Writing a Novel – Show Don’t Tell

What is ‘Show don’t Tell’?

‘Show, don’t tell’ is a technique authors use to add drama to their works. Authors use this technique to show drama unfold on the page rather than you telling readers what’s going on. ‘Telling’ is factual and avoids detail, whereas ‘showing’ is detailed and puts the character right at the center of the drama. Showing gives flare to your story.

You are not alone if you struggle with the distinction between showing and telling. But once you’ve mastered it, it’s pretty simple. However, until you do, learning this technique can be as frustrating as learning any other writing technique. I catch myself telling more than not, so together, we will work on spotting and changing telling to showing.

Is it that crucial? Sure, it is. If you want an agent or a publisher to take notice of your writing, you must master the art of showing. Not to mention, it helps to engage your readers.

So let me see if I can cement the concept in your mind. I’ll try to do that by using examples of Showing and Telling.

I want to boost your showing vs. telling radar while keeping it simple.

"Don't tell me the moon is shining; show me the glint of light on broken glass." - Anton Chekhov

When you tell rather than show, you inform your reader of information rather than allowing him to deduce anything.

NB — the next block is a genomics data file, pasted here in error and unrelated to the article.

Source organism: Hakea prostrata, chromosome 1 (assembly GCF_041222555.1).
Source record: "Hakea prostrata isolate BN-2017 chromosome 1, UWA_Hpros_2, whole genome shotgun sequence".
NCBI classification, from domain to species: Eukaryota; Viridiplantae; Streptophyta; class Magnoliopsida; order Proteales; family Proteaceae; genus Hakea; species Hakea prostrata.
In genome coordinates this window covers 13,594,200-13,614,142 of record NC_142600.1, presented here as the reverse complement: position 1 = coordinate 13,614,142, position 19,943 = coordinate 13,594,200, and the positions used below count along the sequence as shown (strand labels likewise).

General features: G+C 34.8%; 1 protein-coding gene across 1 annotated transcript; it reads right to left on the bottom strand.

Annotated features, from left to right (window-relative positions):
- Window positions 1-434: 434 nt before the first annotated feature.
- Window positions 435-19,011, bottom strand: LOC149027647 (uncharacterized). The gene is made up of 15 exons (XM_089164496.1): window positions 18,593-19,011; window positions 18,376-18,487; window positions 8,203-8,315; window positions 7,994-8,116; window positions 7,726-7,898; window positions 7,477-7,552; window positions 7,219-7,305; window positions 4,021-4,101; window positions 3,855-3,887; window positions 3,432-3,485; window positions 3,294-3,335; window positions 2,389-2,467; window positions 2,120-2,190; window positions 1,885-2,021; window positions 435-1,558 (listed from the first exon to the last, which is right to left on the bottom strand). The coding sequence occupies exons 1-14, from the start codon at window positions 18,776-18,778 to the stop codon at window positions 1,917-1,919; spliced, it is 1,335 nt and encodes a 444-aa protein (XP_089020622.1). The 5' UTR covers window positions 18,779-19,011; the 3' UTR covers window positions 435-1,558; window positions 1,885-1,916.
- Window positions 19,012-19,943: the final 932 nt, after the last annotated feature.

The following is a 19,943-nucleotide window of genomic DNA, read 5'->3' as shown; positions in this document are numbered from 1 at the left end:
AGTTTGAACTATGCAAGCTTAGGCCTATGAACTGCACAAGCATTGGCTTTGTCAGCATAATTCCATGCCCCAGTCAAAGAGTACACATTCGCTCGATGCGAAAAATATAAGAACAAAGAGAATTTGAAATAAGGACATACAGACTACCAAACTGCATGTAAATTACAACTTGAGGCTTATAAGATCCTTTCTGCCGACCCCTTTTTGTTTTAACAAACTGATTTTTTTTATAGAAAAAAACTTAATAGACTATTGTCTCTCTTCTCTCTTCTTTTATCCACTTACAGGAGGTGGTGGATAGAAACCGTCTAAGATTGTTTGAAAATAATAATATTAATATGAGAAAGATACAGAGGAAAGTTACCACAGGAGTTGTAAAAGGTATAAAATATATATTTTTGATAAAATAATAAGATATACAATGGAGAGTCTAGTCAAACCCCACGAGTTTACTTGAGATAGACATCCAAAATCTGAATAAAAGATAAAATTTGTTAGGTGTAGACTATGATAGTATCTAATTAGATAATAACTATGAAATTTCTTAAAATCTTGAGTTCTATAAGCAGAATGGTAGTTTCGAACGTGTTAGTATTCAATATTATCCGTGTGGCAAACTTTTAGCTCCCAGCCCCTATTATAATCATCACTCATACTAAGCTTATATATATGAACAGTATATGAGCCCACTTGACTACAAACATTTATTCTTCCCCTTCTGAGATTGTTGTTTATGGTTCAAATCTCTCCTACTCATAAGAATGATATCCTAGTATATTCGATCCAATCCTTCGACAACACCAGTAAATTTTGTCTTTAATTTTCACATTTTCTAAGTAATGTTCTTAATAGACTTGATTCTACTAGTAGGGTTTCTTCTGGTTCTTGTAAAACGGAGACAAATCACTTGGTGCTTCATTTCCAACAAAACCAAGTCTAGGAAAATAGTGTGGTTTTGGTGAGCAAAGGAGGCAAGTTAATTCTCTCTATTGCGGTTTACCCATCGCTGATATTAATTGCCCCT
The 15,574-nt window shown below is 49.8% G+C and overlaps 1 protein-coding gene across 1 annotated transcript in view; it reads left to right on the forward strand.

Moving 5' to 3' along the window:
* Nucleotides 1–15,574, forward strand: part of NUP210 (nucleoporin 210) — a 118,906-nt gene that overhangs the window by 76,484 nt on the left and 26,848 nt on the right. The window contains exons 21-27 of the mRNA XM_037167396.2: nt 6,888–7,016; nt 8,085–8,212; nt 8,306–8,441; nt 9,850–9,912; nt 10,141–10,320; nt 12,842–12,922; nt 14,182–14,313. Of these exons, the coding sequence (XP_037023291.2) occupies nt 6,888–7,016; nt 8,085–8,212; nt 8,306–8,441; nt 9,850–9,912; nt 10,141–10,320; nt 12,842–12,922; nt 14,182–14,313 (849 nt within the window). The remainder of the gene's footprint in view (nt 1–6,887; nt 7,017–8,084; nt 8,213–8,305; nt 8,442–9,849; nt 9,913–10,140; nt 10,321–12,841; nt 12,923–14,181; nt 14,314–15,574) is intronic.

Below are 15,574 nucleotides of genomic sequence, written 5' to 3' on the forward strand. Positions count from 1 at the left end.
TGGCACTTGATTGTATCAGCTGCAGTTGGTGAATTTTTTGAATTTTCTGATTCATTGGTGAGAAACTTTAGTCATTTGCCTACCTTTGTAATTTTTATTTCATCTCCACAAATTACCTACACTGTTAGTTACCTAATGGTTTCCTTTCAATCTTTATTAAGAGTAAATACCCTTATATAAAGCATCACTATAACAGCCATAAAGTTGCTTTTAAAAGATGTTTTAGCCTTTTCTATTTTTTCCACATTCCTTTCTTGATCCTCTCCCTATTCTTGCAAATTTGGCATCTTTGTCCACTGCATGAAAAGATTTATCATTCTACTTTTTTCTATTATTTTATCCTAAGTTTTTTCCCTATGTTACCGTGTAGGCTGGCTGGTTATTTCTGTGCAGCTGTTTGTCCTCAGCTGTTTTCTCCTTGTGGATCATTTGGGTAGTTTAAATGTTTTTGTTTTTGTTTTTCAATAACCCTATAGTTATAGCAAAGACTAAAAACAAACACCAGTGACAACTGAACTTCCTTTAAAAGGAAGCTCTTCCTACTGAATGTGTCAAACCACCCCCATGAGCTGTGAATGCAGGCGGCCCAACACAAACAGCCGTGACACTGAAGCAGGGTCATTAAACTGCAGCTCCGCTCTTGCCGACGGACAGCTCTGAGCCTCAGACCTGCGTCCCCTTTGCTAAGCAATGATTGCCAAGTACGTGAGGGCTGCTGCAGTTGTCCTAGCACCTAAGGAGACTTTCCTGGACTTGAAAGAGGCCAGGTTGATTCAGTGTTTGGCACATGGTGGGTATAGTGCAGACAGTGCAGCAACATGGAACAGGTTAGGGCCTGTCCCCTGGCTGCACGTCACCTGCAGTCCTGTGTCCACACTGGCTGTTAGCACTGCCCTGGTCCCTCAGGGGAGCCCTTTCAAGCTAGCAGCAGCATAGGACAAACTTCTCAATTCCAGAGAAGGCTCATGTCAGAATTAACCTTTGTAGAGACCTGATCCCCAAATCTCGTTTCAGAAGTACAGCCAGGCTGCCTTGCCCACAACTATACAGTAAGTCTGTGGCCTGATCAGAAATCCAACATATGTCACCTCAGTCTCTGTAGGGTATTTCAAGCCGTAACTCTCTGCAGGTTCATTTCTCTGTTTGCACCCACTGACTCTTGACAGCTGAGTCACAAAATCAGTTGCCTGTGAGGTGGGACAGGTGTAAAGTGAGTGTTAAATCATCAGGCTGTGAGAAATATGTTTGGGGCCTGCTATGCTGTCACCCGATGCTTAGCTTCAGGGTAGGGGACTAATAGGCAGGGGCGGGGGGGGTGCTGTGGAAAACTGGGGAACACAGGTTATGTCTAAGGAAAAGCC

By simply stating it, you are providing information. For example, you could say that a character is “tall,” “angry,” “cold,” “tired,” “blind,” “hungry,” or “a plumber,” or you could show it.

Tell: Henry is tall.

Show: Henry had to bend down to enter the basement of our home.

Tell: Henry is angry.

Show: Henry clenched his fist, raised his voice, and slammed his hands down on the table.

Tell: Henry is cold.

Show: Henry grabbed his collar, stuffed his other hand deep into his pocket, and turned his face away from the biting wind.  

Tell: Henry is tired.

Show: Henry yawned.

Tell: Henry is blind.

Show: Henry used his white cane to feel for the bench.

Tell: Henry is a plumber and asked for the bathroom.

Show: Henry wore coveralls and carried a plunger in one hand and a metal toolbox in the other. His leather belt hung with wrenches of various sizes. “Point me in the direction of the bathroom,” he said.

See how much better showing is? Showing creates a mental image in the reader’s mind and makes their reading engagement more exciting.

Here’s a link to a video that explains show and tell. It’s a little less than an hour long, so make sure you have snacks.


Until next time – Keep writing! You’re almost there.

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